Hollywood put out some great movies in 1939, films such as Gone With the Wind, The Wizard of Oz, Mr. Smith Goes to Washington, and The Hunchback of Notre Dame. But one movie that year—now largely forgotten—served a purpose even greater than helping a Depression-ravaged American public forget their dire straights, not to mention the storm clouds gathering around the world. It was called, Code of the Secret Service, and it starred a handsome young actor named Ronald Reagan.
Jerry Parr was nine years old the day his dad took him to a Miami theater to see Reagan play a G-Man named Brass Bancroft. Nearly forty-two years later, Jerry Parr was the Agent in Charge of the detail protecting that once-young actor who became the President of the United States.
And on March 30, 1981, Parr’s quick thinking and reflexes became part of history as he pushed President Reagan into a limousine when gunfire erupted outside the Washington Hilton Hotel following a speech to a labor group. There is an iconic photo of the moment capturing the intense grimace on Parr’s face as he forcefully protected his charge.
Jerry Parr, and his wife Carolyn, a retired judge from the U.S. Tax Court, have written a new book, a moving memoir of that fateful day and of Jerry’s life and career. It’s called, In the Secret Service: The True Story of the Man Who Saved President Reagan’s Life.
Parr, who retired from the United States Secret Service in 1985, shares a moment by moment recap of what happened on that sidewalk and in the limousine, including his decision to change course and head to the hospital instead of back to the White House. Mr. Reagan mentioned to Parr, “I think you broke my rib.” And while the agent pondered the prospect of having so wounded the president he noticed Reagan wiping some blood from his lips. “I must have cut the inside of my mouth.” But Parr saw that the blood was “frothy” and instantly realized that as a sign of a lung injury. Next stop GW Hospital. It was a decision that saved Reagan’s life.
Jerry Parr’s career in the USSS began a little more than a year before another president was shot—that one in Dallas, Texas, and with no happy ending. Parr was in Tennessee at the moment of the shooting, but made his way to Dallas a few days later to conduct numerous interviews, including many members of Lee Harvey Oswald’s family.
The book is filled with interesting stories about the Johnson, Nixon, Ford, and Carter years, as well as the Reagan tenure. But there are no salacious tidbits of gossip—the stuff of tell-all books written by purveyors of innuendo and helped along by a few disreputable miscreants who sell their souls and betray vital trusts for selfish reasons. In the Secret Service is a reminder that there are some—many, many—dedicated public servants who do their jobs because they have integrity and a sense of mission above and beyond themselves.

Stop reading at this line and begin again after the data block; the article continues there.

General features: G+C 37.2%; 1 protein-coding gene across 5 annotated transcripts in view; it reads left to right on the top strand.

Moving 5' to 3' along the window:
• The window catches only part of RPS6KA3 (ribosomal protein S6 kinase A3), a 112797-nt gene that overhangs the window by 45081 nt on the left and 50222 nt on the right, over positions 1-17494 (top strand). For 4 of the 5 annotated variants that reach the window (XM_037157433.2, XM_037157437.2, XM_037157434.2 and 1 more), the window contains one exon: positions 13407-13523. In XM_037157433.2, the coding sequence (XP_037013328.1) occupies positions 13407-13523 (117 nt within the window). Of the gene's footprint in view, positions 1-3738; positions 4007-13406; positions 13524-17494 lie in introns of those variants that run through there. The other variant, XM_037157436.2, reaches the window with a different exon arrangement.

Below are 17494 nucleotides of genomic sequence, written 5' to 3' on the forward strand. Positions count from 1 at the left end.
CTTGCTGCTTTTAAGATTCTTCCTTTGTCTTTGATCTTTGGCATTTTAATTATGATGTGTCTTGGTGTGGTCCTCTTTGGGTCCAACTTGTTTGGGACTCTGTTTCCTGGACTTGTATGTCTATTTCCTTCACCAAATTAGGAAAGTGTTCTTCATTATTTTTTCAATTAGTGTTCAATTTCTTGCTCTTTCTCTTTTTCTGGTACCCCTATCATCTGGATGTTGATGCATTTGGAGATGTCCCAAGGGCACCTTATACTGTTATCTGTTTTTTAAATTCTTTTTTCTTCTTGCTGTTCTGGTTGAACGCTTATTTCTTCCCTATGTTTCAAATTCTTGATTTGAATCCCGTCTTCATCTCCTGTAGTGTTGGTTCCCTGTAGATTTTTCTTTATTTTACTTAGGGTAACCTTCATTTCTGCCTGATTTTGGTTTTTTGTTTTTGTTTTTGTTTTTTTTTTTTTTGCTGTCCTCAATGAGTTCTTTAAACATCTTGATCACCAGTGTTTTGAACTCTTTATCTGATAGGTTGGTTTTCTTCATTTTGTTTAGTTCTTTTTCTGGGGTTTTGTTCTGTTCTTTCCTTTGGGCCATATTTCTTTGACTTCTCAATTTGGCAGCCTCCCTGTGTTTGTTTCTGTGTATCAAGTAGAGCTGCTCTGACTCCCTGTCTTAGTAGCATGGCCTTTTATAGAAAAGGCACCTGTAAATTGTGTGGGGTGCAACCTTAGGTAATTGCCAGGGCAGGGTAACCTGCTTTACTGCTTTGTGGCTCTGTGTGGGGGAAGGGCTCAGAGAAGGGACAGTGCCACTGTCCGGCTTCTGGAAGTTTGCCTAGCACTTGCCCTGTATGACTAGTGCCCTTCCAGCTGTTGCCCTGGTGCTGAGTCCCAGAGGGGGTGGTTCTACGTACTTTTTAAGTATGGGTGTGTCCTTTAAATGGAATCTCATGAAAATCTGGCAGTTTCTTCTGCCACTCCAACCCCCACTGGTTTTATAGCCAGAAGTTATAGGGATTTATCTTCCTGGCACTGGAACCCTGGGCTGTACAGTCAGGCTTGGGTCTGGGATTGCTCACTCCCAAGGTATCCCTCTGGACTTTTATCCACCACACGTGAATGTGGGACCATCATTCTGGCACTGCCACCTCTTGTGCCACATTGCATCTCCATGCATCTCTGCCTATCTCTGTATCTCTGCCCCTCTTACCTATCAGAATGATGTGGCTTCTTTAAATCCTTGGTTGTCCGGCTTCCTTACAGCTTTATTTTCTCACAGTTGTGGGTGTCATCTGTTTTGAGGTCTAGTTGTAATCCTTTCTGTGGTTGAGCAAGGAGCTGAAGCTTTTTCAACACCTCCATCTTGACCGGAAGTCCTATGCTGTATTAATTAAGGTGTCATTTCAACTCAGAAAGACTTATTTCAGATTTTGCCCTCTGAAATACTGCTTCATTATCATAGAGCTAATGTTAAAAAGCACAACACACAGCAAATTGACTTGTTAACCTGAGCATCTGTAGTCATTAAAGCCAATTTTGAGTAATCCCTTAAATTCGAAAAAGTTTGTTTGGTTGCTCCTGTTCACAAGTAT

Parr was uniquely positioned to observe the impact of the shooting on Ronald Reagan, particularly his faith that God had spared him for a purpose. Reagan was comfortable talking about spiritual things because they were, indeed, very real to him. In fact, the book is really a story of God’s grace—in Reagan’s life, and the lives of Jerry and Carolyn Parr. It is also a story of finding and doing God’s will.
After the events of March 30, 1981 were long in the rear view mirror, and Mr. Reagan had fully recovered, Jerry Parr asked him, “Did you know you were an agent of your own destiny?” He told the president about the visit to that Florida movie house back in 1939, and how he saw the film many, many times thereafter. It inspired a little boy to become an agent like Brass Bancroft. Reagan smiled and in a typical use of humor replied: “It was one of the cheapest films I ever made.”
It was also—in a very real sense—the most important one he ever made. Nancy Reagan said, “Jerry put himself in harm’s way to protect Ronnie, and I am forever grateful.”
So are we.